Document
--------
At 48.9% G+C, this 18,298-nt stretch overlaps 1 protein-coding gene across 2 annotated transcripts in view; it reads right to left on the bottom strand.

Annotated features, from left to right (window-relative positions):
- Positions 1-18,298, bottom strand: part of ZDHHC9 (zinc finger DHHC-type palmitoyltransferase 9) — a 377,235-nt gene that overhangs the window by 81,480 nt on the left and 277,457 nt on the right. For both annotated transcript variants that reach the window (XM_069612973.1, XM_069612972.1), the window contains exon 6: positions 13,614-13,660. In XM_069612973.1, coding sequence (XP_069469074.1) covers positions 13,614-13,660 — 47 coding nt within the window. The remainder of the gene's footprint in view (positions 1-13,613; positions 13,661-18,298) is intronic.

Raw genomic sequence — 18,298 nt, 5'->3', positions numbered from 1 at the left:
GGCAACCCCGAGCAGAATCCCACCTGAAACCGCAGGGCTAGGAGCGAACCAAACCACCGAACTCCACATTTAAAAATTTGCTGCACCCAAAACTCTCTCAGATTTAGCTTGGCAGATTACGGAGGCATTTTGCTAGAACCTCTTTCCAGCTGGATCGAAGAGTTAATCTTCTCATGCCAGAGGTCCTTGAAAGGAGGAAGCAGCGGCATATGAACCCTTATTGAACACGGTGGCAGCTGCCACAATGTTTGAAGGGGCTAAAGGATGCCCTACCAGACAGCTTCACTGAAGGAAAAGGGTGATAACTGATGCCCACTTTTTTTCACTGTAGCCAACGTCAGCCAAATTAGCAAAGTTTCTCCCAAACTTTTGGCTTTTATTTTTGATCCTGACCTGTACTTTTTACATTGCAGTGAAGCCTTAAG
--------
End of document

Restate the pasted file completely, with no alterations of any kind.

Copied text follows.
At 48.9% G+C, this 18,298-nt stretch overlaps 1 protein-coding gene across 2 annotated transcripts in view; it reads right to left on the bottom strand.

Annotated features, from left to right (window-relative positions):
- Positions 1-18,298, bottom strand: part of ZDHHC9 (zinc finger DHHC-type palmitoyltransferase 9) — a 377,235-nt gene that overhangs the window by 81,480 nt on the left and 277,457 nt on the right. For both annotated transcript variants that reach the window (XM_069612973.1, XM_069612972.1), the window contains exon 6: positions 13,614-13,660. In XM_069612973.1, coding sequence (XP_069469074.1) covers positions 13,614-13,660 — 47 coding nt within the window. The remainder of the gene's footprint in view (positions 1-13,613; positions 13,661-18,298) is intronic.

Raw genomic sequence — 18,298 nt, 5'->3', positions numbered from 1 at the left:
GGCAACCCCGAGCAGAATCCCACCTGAAACCGCAGGGCTAGGAGCGAACCAAACCACCGAACTCCACATTTAAAAATTTGCTGCACCCAAAACTCTCTCAGATTTAGCTTGGCAGATTACGGAGGCATTTTGCTAGAACCTCTTTCCAGCTGGATCGAAGAGTTAATCTTCTCATGCCAGAGGTCCTTGAAAGGAGGAAGCAGCGGCATATGAACCCTTATTGAACACGGTGGCAGCTGCCACAATGTTTGAAGGGGCTAAAGGATGCCCTACCAGACAGCTTCACTGAAGGAAAAGGGTGATAACTGATGCCCACTTTTTTTCACTGTAGCCAACGTCAGCCAAATTAGCAAAGTTTCTCCCAAACTTTTGGCTTTTATTTTTGATCCTGACCTGTACTTTTTACATTGCAGTGAAGCCTTAAG